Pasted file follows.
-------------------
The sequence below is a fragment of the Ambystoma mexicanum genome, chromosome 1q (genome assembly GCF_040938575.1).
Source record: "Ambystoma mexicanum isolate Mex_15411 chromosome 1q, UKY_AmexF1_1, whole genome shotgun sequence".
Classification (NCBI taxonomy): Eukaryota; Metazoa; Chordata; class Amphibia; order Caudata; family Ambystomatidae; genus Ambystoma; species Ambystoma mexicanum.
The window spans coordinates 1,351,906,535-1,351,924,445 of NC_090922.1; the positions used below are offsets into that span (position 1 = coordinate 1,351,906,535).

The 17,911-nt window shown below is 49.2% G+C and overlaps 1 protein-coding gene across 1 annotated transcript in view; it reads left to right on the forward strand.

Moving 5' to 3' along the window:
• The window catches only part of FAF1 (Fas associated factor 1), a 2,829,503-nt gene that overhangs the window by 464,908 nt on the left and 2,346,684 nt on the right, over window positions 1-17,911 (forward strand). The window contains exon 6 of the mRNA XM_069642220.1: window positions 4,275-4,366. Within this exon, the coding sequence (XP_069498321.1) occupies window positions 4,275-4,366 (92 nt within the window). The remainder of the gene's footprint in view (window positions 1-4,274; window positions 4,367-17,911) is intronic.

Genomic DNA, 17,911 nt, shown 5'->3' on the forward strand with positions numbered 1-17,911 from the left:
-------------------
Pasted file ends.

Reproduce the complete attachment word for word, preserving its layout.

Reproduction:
The sequence below is a fragment of the Ambystoma mexicanum genome, chromosome 1q (genome assembly GCF_040938575.1).
Source record: "Ambystoma mexicanum isolate Mex_15411 chromosome 1q, UKY_AmexF1_1, whole genome shotgun sequence".
Classification (NCBI taxonomy): Eukaryota; Metazoa; Chordata; class Amphibia; order Caudata; family Ambystomatidae; genus Ambystoma; species Ambystoma mexicanum.
The window spans coordinates 1,351,906,535-1,351,924,445 of NC_090922.1; the positions used below are offsets into that span (position 1 = coordinate 1,351,906,535).

The 17,911-nt window shown below is 49.2% G+C and overlaps 1 protein-coding gene across 1 annotated transcript in view; it reads left to right on the forward strand.

Moving 5' to 3' along the window:
• The window catches only part of FAF1 (Fas associated factor 1), a 2,829,503-nt gene that overhangs the window by 464,908 nt on the left and 2,346,684 nt on the right, over window positions 1-17,911 (forward strand). The window contains exon 6 of the mRNA XM_069642220.1: window positions 4,275-4,366. Within this exon, the coding sequence (XP_069498321.1) occupies window positions 4,275-4,366 (92 nt within the window). The remainder of the gene's footprint in view (window positions 1-4,274; window positions 4,367-17,911) is intronic.

Genomic DNA, 17,911 nt, shown 5'->3' on the forward strand with positions numbered 1-17,911 from the left: